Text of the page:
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Examine Jane Austen's presentation of Mrs Elton and Emma in chapter forty two and at one other point in the novel?

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Examine Jane Austen's presentation of Mrs Elton and Emma in chapter forty two and at one other point in the novel? The two chapters that I am going to be looking at are chapter forty two and forty three. Before these chapters, it is established that Emma is "handsome, clever, and rich, with a comfortable home and happy disposition......with very little to distress or vex her". Furthermore we learn that Emma is in the class of the gentry and lives in Hartfield which intern due to society beliefs at the time encourage her to believe that her status makes her right all the time. We also find out that Emma follows her heart rather then her head, using her fancy rather then her intellect. This is shown when she tries to match make Harriet and Mr Elton which fails due to Mr Elton actually being interested in her. Furthermore Emma possesses "the power of having rather to much her own way, and a disposition to think a little too well of herself". This quote from third person narration which is one of the key devices from the novel foreshadows that from this point on things will likely not go her way. In chapter forty two an outing to Box Hill is planned, but it is postponed because of a lame horse. Due to this Mr. Knightley suggests that the party come to his estate instead. Mrs Elton tries to take over this idea which intern leads to Mr Knightley having to be very firm to prevent her from planning all the details. ...read more.


During this dialogue Mrs Elton is constantly trying to take over the party from Mr Knightley. "It is my party. I will bring my friends with me". This quote said by Mrs Elton like many others is rejected by Mr Knightley who has to be very "firm" to make Mrs Elton see that it is not her party. Although Mrs Elton persists to help Mr Knightley which could be interpreted as a positive of her character it is more likely she is striving for attention. Also at the end of this dialogue Mrs Elton still believes that Mr Knightley has created the party for her "I am fully sensible of your attention to me in the whole of this scheme. You have hit upon the very thing to please me". Which indicates her lack of education and that she is desperate to be accepted by the gentry. Another example of her lack of education is when Jane Fairfax will not accept her offer to be her friend's governess "she positively refused to take her negative". This discussion like the one with Mr Knightly, which although could be seen as a friend trying to help a friend is more likely to be Mrs Elton just wanting to get her way. One more example of dialogue used by Mrs Elton is when she says "I wish we had a donkey". This quote is said after Mr Knightley rejects her help for the last time and can be seen as an example of when Mrs Elton has nothing to say, she just says nonsense. ...read more.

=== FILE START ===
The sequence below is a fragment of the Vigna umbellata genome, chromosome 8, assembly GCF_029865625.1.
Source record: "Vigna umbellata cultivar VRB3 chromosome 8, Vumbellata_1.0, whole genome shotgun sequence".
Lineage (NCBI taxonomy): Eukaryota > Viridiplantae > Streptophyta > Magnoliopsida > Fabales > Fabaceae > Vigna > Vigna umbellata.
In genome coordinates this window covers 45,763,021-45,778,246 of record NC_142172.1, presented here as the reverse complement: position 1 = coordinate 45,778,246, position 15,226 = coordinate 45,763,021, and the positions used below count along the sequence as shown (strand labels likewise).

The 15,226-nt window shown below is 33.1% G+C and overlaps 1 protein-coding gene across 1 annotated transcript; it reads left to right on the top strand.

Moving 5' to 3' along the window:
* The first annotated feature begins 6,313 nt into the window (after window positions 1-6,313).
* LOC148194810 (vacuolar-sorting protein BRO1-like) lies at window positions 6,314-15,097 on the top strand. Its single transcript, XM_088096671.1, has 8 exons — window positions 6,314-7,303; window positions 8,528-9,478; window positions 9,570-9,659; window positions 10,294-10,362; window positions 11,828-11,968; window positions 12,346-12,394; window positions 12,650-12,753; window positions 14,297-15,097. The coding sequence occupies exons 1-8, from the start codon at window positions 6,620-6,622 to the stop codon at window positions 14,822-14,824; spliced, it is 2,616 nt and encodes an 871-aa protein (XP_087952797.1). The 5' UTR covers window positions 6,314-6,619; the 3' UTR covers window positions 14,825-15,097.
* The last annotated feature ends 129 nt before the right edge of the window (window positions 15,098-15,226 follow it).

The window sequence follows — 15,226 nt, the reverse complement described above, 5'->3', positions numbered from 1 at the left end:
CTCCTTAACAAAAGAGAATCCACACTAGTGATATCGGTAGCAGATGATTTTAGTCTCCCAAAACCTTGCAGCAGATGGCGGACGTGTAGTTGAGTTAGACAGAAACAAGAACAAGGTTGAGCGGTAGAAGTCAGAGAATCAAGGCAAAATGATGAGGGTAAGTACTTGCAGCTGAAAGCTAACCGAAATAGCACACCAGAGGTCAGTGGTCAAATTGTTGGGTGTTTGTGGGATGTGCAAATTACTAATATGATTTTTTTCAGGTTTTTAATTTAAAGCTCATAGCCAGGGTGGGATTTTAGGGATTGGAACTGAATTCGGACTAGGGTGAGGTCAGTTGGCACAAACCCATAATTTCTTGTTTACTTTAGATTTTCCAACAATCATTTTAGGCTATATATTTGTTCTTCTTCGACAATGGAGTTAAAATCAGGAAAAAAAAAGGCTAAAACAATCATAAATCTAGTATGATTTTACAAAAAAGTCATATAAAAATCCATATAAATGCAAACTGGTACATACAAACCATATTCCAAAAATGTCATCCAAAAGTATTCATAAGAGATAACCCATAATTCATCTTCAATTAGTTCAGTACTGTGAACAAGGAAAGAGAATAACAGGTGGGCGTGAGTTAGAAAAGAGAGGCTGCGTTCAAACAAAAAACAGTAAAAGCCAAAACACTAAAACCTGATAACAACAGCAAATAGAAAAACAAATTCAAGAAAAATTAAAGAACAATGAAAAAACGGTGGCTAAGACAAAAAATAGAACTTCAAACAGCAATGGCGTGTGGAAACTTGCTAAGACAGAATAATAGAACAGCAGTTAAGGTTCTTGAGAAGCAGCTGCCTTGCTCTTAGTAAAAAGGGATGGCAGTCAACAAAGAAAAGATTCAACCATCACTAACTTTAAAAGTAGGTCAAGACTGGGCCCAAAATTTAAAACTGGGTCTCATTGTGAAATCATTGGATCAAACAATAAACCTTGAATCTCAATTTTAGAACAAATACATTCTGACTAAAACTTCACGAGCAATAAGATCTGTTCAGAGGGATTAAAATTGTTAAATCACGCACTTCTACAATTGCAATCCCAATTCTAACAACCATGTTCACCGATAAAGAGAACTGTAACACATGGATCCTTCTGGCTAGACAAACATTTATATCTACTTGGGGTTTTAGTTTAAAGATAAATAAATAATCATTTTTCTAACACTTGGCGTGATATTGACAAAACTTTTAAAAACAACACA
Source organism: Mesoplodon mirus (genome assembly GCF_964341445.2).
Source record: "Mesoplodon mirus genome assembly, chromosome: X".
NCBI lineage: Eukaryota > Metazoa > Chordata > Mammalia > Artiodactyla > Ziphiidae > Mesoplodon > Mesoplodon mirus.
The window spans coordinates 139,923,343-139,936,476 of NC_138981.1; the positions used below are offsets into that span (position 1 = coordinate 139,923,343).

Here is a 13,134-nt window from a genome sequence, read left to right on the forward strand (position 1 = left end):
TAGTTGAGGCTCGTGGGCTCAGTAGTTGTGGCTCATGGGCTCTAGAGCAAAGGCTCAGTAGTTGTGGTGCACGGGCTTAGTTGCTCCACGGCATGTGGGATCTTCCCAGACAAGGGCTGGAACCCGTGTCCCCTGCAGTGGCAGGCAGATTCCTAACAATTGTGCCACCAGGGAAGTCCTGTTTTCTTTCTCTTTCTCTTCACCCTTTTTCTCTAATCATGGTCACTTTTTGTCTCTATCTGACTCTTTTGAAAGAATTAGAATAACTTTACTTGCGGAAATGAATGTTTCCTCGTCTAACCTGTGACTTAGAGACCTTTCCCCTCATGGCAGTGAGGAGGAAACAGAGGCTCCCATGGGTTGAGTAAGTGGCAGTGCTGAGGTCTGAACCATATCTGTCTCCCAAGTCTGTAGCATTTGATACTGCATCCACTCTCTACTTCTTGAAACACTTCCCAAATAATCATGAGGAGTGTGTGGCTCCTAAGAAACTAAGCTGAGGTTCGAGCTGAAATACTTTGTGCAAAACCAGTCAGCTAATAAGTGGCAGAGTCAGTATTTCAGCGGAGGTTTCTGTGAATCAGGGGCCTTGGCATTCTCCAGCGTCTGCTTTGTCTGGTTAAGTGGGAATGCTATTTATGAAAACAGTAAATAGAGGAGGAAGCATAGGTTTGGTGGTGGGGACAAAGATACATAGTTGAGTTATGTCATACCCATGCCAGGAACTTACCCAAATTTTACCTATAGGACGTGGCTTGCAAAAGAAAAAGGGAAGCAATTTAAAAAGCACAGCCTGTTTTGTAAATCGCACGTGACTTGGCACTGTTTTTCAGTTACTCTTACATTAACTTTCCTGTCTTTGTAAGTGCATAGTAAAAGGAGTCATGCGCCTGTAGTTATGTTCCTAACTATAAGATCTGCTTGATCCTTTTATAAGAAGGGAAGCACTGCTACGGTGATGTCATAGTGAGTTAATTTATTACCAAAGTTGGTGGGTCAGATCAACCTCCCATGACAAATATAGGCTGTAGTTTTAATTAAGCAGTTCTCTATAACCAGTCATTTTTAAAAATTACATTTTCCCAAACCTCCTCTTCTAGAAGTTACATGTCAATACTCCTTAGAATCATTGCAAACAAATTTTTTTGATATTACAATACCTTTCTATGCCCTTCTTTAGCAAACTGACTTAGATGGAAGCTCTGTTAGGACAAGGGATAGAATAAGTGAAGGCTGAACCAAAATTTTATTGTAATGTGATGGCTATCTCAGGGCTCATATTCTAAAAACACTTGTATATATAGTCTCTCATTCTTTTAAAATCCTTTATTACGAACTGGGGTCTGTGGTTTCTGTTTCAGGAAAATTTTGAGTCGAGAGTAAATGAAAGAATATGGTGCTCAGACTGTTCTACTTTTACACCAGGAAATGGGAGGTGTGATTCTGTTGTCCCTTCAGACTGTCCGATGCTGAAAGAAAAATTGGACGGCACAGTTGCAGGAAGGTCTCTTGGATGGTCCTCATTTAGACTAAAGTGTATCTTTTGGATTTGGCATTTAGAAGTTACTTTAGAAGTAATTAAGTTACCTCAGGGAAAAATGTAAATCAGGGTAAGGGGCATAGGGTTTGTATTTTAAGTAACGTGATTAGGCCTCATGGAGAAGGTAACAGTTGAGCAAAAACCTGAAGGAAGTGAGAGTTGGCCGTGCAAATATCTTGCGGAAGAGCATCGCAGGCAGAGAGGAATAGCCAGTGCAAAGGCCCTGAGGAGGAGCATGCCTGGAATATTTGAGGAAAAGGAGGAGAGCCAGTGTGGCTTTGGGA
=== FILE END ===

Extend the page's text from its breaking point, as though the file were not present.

Which intern suggests that Mr Knightley who was with her throughout the previous chapter has a good effect on Emma. In this chapter Emma and Frank play up to societies opinions and flirt with each other even though they both are not interested in one another. The superficial relationship between Emma and Frank is made clear when Emma actually admits they are "talking nonsense". The quote "Emma could not resist" shows that Emma has returned to her old ways and has began to follow her fancy rather then her head again. Due to this following of her fancy she insults Mrs Bates "Ah! ma'am, but there may be a difficulty. Pardon me, but you will be limited as to number only three at once." This insult causes Mr Knightley to teach her, her final lesson "Were she a women of fortune, I would leave every harmless absurdity to take its chance......but, Emma, consider how far this is from being the case". Due to this lesson we are shown that Emma's education is nearly complete and that Emma is finally learning to put her intellect before her fancy. In conclusion both chapters portray Mrs Elton and Emma in contrast. Chapter forty two shows Emma in a good light while Mrs Elton is seen "parading" and gossiping throughout. While in chapter forty three Emma is seen to be the one who acts improperly as she insults Mrs Bates and shows her superficial relationship with Frank Churchill. Mrs Elton on the other hand sees how pointless it is to play Franks game and does not participate. ?? ?? ?? ?? Hasan Khalifah English Literature ...read more.

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